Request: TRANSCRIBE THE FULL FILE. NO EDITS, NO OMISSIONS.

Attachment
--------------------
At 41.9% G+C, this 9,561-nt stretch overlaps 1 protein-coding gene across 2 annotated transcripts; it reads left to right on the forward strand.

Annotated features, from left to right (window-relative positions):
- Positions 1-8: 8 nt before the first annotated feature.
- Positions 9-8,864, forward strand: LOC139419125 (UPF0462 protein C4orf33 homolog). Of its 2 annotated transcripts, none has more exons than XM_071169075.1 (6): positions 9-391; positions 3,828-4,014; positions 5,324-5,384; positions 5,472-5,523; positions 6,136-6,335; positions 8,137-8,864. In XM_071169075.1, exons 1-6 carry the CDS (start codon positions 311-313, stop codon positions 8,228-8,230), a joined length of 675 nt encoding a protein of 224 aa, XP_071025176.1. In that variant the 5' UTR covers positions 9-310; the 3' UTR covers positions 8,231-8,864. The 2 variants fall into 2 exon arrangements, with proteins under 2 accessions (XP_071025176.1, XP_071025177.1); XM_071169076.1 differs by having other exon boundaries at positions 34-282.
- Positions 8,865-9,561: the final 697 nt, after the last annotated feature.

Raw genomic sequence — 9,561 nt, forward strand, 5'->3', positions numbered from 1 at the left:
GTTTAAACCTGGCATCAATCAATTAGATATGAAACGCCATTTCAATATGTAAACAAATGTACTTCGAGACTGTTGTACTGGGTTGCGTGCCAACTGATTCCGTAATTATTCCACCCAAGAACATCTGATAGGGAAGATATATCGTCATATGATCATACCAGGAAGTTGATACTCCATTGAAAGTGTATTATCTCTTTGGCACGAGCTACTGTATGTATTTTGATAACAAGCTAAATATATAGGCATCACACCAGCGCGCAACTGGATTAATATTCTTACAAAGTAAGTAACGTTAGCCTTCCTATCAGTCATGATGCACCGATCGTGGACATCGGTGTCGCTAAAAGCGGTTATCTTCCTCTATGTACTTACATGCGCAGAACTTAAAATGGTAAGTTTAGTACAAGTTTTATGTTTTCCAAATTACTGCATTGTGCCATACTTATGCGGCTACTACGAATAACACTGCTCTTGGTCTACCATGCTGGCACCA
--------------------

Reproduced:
At 41.9% G+C, this 9,561-nt stretch overlaps 1 protein-coding gene across 2 annotated transcripts; it reads left to right on the forward strand.

Annotated features, from left to right (window-relative positions):
- Positions 1-8: 8 nt before the first annotated feature.
- Positions 9-8,864, forward strand: LOC139419125 (UPF0462 protein C4orf33 homolog). Of its 2 annotated transcripts, none has more exons than XM_071169075.1 (6): positions 9-391; positions 3,828-4,014; positions 5,324-5,384; positions 5,472-5,523; positions 6,136-6,335; positions 8,137-8,864. In XM_071169075.1, exons 1-6 carry the CDS (start codon positions 311-313, stop codon positions 8,228-8,230), a joined length of 675 nt encoding a protein of 224 aa, XP_071025176.1. In that variant the 5' UTR covers positions 9-310; the 3' UTR covers positions 8,231-8,864. The 2 variants fall into 2 exon arrangements, with proteins under 2 accessions (XP_071025176.1, XP_071025177.1); XM_071169076.1 differs by having other exon boundaries at positions 34-282.
- Positions 8,865-9,561: the final 697 nt, after the last annotated feature.

Raw genomic sequence — 9,561 nt, forward strand, 5'->3', positions numbered from 1 at the left:
GTTTAAACCTGGCATCAATCAATTAGATATGAAACGCCATTTCAATATGTAAACAAATGTACTTCGAGACTGTTGTACTGGGTTGCGTGCCAACTGATTCCGTAATTATTCCACCCAAGAACATCTGATAGGGAAGATATATCGTCATATGATCATACCAGGAAGTTGATACTCCATTGAAAGTGTATTATCTCTTTGGCACGAGCTACTGTATGTATTTTGATAACAAGCTAAATATATAGGCATCACACCAGCGCGCAACTGGATTAATATTCTTACAAAGTAAGTAACGTTAGCCTTCCTATCAGTCATGATGCACCGATCGTGGACATCGGTGTCGCTAAAAGCGGTTATCTTCCTCTATGTACTTACATGCGCAGAACTTAAAATGGTAAGTTTAGTACAAGTTTTATGTTTTCCAAATTACTGCATTGTGCCATACTTATGCGGCTACTACGAATAACACTGCTCTTGGTCTACCATGCTGGCACCA